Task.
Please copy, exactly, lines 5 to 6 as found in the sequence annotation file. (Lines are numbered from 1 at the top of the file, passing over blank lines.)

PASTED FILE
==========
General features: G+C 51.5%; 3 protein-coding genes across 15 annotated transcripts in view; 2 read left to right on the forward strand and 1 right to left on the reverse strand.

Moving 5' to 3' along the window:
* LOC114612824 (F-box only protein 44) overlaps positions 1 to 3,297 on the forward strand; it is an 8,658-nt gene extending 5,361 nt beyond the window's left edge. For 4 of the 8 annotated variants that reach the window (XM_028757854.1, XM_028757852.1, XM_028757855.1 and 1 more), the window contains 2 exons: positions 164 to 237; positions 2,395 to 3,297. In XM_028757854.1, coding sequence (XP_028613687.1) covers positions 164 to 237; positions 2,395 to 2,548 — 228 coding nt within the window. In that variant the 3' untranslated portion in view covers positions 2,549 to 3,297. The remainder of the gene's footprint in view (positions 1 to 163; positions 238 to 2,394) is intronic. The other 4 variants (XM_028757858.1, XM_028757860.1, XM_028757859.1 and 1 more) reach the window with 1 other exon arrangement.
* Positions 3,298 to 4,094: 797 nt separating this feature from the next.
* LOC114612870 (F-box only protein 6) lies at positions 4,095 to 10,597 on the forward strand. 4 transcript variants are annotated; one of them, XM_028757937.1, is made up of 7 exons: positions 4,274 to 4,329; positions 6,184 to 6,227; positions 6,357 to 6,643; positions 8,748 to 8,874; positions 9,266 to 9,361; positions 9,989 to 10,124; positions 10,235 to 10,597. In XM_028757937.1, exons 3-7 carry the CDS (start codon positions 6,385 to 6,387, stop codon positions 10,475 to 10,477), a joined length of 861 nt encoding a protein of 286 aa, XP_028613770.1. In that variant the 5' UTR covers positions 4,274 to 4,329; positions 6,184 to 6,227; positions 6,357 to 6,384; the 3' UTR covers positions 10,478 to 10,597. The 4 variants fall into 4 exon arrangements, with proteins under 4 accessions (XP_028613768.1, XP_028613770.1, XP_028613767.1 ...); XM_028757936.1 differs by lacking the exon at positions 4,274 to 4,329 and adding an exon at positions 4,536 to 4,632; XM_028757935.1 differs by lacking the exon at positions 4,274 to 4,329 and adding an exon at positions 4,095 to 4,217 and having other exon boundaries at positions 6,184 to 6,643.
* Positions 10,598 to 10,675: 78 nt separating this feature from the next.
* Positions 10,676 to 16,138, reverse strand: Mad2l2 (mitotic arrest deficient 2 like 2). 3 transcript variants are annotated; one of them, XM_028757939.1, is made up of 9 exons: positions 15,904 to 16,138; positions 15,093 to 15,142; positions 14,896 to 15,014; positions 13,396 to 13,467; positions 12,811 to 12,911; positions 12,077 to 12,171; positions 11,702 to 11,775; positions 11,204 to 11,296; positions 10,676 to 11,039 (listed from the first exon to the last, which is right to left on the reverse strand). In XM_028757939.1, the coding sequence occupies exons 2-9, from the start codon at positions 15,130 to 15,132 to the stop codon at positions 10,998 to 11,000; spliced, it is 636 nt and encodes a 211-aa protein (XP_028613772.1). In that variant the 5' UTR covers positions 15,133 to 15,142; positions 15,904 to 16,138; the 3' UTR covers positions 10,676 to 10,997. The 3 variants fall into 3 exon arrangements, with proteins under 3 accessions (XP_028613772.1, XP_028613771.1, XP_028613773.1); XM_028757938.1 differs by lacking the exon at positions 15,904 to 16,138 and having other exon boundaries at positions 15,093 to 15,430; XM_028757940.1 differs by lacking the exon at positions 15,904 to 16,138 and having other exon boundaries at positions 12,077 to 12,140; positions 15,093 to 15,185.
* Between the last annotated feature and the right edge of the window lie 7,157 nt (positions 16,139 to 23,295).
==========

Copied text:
* LOC114612870 (F-box only protein 6) lies at positions 4,095 to 10,597 on the forward strand. 4 transcript variants are annotated; one of them, XM_028757937.1, is made up of 7 exons: positions 4,274 to 4,329; positions 6,184 to 6,227; positions 6,357 to 6,643; positions 8,748 to 8,874; positions 9,266 to 9,361; positions 9,989 to 10,124; positions 10,235 to 10,597. In XM_028757937.1, exons 3-7 carry the CDS (start codon positions 6,385 to 6,387, stop codon positions 10,475 to 10,477), a joined length of 861 nt encoding a protein of 286 aa, XP_028613770.1. In that variant the 5' UTR covers positions 4,274 to 4,329; positions 6,184 to 6,227; positions 6,357 to 6,384; the 3' UTR covers positions 10,478 to 10,597. The 4 variants fall into 4 exon arrangements, with proteins under 4 accessions (XP_028613768.1, XP_028613770.1, XP_028613767.1 ...); XM_028757936.1 differs by lacking the exon at positions 4,274 to 4,329 and adding an exon at positions 4,536 to 4,632; XM_028757935.1 differs by lacking the exon at positions 4,274 to 4,329 and adding an exon at positions 4,095 to 4,217 and having other exon boundaries at positions 6,184 to 6,643.
* Positions 10,598 to 10,675: 78 nt separating this feature from the next.